Say comics and most people think newspapers. That's fair enough, because until the internet came along, that was pretty much the only place you'd find them.
But with the rise of the internet, things have changed. Now anyone can start a web comic, attract a global following and challenge the dominance of established cartoonists, all without leaving their bedroom.
Unfortunately, this means this a huge amount of - to put it kindly - thoroughly mediocre content has found its way online.
We've sorted through the internet's web comics so you don't have to. Here are some of our favourites.
Probably the most popular webcomic in existence at the moment, Penny Arcade is the big boy of the scene and the king of video game commentary. While it sometimes strays from being entirely family friendly, the biting wit of writer Jerry Holkins and the astounding art of Mike Krahulik make it a favourite of the webcomics community.
Another big hitter, and favourite of Garfield creator Jim Davis, PVP is very much in the tradition of a daily newspaper comic. Except it's about geeks, for geeks. That means jokes about video games, Lord of the Rings, and that geek staple coffee. Strips are up like clockwork five days a week, and it has been running almost nonstop for ten years. Creator Scott Kurtz has also managed to make PvP into a monthly paper comic published by Image comics.
A creator who attempted to get away from his own artistic limitations, Randall Munroe crafted an entire strip from stick men. Focussing on mathematics, physics and romance, XKCD comics are utterly geeky and wonderfully funny.
Kris Straub's outer space strip about an art museum starship has space pirates, time travel, evil aliens (and some very cute ones), dimension hopping, and general hilarity. Daily, and always worth a read.
Perry Bible Fellowship
Unfortunately now on hiatus, PBF has a similar dark and surreal humour to the Far Side. Creator Nicholas Gurewitch has printed two volumes of his oddly hilarious strips that are sure to bewilder and amuse.
Jorge Cham's long-lived strip about the perils of academia, PhD (stands for Piled Higher and Deeper) will resonate with anyone who has ever sat down and attempted to start a thesis, or had a deadly brush with a supervisor.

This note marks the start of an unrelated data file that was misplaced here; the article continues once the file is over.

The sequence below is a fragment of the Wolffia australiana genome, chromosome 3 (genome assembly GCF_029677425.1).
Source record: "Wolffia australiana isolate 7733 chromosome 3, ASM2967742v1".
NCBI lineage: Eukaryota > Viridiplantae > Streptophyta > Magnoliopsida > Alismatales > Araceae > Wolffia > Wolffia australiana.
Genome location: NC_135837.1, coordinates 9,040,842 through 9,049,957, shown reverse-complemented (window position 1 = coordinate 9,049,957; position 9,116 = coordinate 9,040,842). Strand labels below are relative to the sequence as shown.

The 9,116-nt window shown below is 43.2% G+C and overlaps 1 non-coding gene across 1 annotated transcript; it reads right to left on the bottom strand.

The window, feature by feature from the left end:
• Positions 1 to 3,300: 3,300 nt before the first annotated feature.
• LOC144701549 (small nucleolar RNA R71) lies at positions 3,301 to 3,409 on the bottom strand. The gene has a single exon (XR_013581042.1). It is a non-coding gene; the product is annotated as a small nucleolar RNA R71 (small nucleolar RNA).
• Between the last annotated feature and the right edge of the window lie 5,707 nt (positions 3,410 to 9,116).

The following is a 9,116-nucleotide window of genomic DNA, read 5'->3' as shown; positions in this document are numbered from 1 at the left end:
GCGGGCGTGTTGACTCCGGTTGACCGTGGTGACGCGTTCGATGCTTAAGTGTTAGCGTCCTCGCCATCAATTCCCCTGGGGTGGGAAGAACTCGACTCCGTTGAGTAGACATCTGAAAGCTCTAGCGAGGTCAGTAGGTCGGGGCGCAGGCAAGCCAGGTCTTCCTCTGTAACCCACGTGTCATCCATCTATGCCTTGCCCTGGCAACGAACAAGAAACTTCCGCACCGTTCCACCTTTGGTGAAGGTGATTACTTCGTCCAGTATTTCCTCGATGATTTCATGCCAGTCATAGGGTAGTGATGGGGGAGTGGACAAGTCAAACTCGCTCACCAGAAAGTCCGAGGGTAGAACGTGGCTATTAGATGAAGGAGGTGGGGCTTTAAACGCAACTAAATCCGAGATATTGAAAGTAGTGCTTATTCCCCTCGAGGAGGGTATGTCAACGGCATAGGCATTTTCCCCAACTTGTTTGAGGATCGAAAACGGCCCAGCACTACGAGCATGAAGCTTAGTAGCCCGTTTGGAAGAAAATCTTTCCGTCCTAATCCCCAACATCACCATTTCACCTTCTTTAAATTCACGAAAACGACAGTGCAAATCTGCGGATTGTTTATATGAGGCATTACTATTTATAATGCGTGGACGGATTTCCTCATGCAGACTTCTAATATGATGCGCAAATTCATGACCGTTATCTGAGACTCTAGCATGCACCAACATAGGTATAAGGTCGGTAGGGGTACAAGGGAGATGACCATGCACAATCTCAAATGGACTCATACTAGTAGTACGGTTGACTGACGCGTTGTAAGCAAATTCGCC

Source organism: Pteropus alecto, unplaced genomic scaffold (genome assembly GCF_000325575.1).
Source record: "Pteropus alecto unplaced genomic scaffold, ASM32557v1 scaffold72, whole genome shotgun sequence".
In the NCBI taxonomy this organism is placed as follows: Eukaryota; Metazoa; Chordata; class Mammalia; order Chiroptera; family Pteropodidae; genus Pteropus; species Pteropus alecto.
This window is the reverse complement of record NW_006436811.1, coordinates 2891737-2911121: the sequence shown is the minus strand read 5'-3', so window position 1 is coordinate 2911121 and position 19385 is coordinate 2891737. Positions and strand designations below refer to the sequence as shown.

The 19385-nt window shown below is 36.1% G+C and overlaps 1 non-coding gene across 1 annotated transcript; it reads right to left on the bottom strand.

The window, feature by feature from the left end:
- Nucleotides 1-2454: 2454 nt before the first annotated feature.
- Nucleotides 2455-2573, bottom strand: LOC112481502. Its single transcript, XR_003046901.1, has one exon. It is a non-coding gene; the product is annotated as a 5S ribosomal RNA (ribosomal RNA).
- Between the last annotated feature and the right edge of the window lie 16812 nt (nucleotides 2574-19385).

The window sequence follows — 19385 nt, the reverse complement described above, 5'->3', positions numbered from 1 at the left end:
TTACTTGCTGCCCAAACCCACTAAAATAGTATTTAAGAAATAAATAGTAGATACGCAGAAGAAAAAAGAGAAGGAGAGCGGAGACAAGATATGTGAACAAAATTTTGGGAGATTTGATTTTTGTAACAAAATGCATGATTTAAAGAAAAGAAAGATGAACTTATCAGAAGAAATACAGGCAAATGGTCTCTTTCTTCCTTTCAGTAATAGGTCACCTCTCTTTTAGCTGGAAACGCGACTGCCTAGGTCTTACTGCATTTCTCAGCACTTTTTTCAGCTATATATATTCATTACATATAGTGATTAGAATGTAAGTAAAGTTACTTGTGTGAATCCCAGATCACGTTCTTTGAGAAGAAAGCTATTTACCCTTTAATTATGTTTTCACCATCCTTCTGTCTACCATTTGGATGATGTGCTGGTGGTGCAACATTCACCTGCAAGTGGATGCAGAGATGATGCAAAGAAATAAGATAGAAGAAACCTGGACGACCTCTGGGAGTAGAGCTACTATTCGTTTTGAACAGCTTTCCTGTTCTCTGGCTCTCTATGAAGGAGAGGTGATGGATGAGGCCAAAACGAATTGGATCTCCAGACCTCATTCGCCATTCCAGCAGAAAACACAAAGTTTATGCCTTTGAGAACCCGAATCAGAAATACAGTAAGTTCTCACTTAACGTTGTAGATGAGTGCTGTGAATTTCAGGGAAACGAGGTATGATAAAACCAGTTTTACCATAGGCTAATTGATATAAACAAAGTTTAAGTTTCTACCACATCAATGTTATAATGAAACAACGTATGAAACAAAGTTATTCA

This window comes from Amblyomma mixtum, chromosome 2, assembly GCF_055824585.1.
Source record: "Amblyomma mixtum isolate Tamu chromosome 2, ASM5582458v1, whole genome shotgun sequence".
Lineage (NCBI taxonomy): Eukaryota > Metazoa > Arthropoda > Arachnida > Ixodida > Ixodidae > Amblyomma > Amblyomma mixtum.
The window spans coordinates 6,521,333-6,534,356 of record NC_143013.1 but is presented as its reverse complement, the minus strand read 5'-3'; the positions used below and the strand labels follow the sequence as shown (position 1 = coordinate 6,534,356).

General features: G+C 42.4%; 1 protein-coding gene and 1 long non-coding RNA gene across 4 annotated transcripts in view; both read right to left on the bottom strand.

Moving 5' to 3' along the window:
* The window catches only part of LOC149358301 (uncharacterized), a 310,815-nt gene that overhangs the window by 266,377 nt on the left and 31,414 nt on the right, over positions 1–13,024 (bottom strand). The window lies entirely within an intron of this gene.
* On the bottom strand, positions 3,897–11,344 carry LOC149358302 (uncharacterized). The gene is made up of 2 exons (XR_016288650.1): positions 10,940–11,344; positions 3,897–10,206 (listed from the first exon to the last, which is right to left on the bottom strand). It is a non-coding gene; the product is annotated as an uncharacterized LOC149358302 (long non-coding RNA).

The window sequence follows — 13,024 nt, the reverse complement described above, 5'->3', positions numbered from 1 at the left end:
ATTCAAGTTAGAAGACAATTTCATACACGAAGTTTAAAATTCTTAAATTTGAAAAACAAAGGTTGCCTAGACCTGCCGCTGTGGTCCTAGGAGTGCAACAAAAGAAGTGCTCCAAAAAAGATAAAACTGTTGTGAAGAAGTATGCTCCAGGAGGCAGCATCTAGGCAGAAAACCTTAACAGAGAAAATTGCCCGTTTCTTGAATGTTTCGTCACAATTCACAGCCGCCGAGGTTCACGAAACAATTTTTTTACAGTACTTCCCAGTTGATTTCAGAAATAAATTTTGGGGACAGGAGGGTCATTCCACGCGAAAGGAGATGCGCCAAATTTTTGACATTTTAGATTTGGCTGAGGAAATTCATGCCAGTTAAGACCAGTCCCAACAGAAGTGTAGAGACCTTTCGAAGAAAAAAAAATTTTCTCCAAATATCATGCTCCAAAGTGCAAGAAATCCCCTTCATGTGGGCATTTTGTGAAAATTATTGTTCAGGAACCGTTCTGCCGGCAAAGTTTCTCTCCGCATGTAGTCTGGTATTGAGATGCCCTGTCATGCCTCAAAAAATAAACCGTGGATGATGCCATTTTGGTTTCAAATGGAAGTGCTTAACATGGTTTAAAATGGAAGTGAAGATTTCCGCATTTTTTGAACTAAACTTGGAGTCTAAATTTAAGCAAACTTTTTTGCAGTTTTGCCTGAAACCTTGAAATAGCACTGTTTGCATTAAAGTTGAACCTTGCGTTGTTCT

Kaja and Phil Foglio have been working in comedic fantasy and sci-fi for over thirty years. They decided to take their fantasy humour piece Girl Genius entirely online, for free. A wonderful all ages story about mad scientists, clockwork tanks, air ships and madness. Beautifully illustrated, full of typical Foglio zaniness, and Agatha Heterodyne makes a wonderful heroine.
The Adventures of Dr. McNinja
He's a ninja doctor with a gorilla for a secretary, a ward who's a twelve- year-old Mexican gun fighter, and is good friends with a resurrected vampire Ben Franklin. It contains your weekly dose of awesome in every single strip.
Quite possibly the most beautiful comic on the internet right now, and consequently rarely updated, Lackadaisy Cats tells the story of a band of bootlegging cats in a feline-filled version of prohibition era St. Louis. Zany slapstick, mob heists and flappers abound, in a gorgeously rendered sepia world.
MORE ON WEB COMICS
Traditionally comic strips have been a notoriously hard market to break into.
For decades, syndication in American newspapers was the ultimate - but practically unattainable - goal for many artists who dedicated themselves to the four-panel game.
With the inherent freedoms of the Internet, anyone who can afford a website and wield a scanner now has the ability to show their scratchings to the world.
This has revolutionised the comics industry. From humble beginnings and with the help of a number of pioneers, Web comics have grown into a medium to be respected in their own right.
While some stick to the traditional four panels, gag a day style found in most newspapers (eg www.sinfest.net), many artists have used the artistic freedom inherent in the Internet to express themselves in ways not usually accepted by syndication groups.
8-bit Theatre (www.nuklearpower.com) and Diesel Sweeties (dieselsweeties.com) have both made progress in using pixel artwork - drawing the comics by colouring in pixels onscreen instead of scanning in paper originals. The former has taken art from the original Final Fantasy video game from 1990 and modified it for its own plot, while the latter uses original pixel art.
Artist Scott McCloud heavily influenced the development of the Web comics genre in his book "Understanding Comics", in which he discusses the idea of the "infinite canvas" as Web comics are not limited by page space as their printer brethren are.
- The Press